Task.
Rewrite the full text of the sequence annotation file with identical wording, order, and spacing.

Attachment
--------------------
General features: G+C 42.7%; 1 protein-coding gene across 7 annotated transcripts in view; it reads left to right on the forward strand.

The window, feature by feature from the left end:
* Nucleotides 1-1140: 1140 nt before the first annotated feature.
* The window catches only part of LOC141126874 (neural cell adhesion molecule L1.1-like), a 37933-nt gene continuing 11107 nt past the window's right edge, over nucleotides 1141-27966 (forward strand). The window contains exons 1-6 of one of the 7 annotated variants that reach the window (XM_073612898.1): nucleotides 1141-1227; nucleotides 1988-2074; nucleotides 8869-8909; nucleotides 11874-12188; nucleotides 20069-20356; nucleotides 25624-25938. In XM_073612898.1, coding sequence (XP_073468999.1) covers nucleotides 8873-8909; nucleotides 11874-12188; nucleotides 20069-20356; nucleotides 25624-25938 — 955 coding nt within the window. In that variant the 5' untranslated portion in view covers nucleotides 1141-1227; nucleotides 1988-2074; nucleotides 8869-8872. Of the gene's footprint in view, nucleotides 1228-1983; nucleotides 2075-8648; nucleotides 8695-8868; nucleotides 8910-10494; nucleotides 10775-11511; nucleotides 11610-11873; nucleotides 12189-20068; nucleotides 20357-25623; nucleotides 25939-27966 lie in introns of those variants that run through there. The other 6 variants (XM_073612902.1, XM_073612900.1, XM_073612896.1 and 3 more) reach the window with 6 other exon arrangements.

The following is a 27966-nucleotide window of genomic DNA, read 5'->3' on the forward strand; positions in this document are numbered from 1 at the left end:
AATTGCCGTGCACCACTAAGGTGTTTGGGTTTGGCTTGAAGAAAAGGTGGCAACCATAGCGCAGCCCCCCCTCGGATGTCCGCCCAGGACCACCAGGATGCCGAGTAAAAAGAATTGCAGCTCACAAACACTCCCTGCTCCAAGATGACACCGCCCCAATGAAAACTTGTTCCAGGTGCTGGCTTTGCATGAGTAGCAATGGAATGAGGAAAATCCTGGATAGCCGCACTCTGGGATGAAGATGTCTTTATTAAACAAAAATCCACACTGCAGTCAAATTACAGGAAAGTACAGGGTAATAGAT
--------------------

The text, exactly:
General features: G+C 42.7%; 1 protein-coding gene across 7 annotated transcripts in view; it reads left to right on the forward strand.

The window, feature by feature from the left end:
* Nucleotides 1-1140: 1140 nt before the first annotated feature.
* The window catches only part of LOC141126874 (neural cell adhesion molecule L1.1-like), a 37933-nt gene continuing 11107 nt past the window's right edge, over nucleotides 1141-27966 (forward strand). The window contains exons 1-6 of one of the 7 annotated variants that reach the window (XM_073612898.1): nucleotides 1141-1227; nucleotides 1988-2074; nucleotides 8869-8909; nucleotides 11874-12188; nucleotides 20069-20356; nucleotides 25624-25938. In XM_073612898.1, coding sequence (XP_073468999.1) covers nucleotides 8873-8909; nucleotides 11874-12188; nucleotides 20069-20356; nucleotides 25624-25938 — 955 coding nt within the window. In that variant the 5' untranslated portion in view covers nucleotides 1141-1227; nucleotides 1988-2074; nucleotides 8869-8872. Of the gene's footprint in view, nucleotides 1228-1983; nucleotides 2075-8648; nucleotides 8695-8868; nucleotides 8910-10494; nucleotides 10775-11511; nucleotides 11610-11873; nucleotides 12189-20068; nucleotides 20357-25623; nucleotides 25939-27966 lie in introns of those variants that run through there. The other 6 variants (XM_073612902.1, XM_073612900.1, XM_073612896.1 and 3 more) reach the window with 6 other exon arrangements.

The following is a 27966-nucleotide window of genomic DNA, read 5'->3' on the forward strand; positions in this document are numbered from 1 at the left end:
AATTGCCGTGCACCACTAAGGTGTTTGGGTTTGGCTTGAAGAAAAGGTGGCAACCATAGCGCAGCCCCCCCTCGGATGTCCGCCCAGGACCACCAGGATGCCGAGTAAAAAGAATTGCAGCTCACAAACACTCCCTGCTCCAAGATGACACCGCCCCAATGAAAACTTGTTCCAGGTGCTGGCTTTGCATGAGTAGCAATGGAATGAGGAAAATCCTGGATAGCCGCACTCTGGGATGAAGATGTCTTTATTAAACAAAAATCCACACTGCAGTCAAATTACAGGAAAGTACAGGGTAATAGAT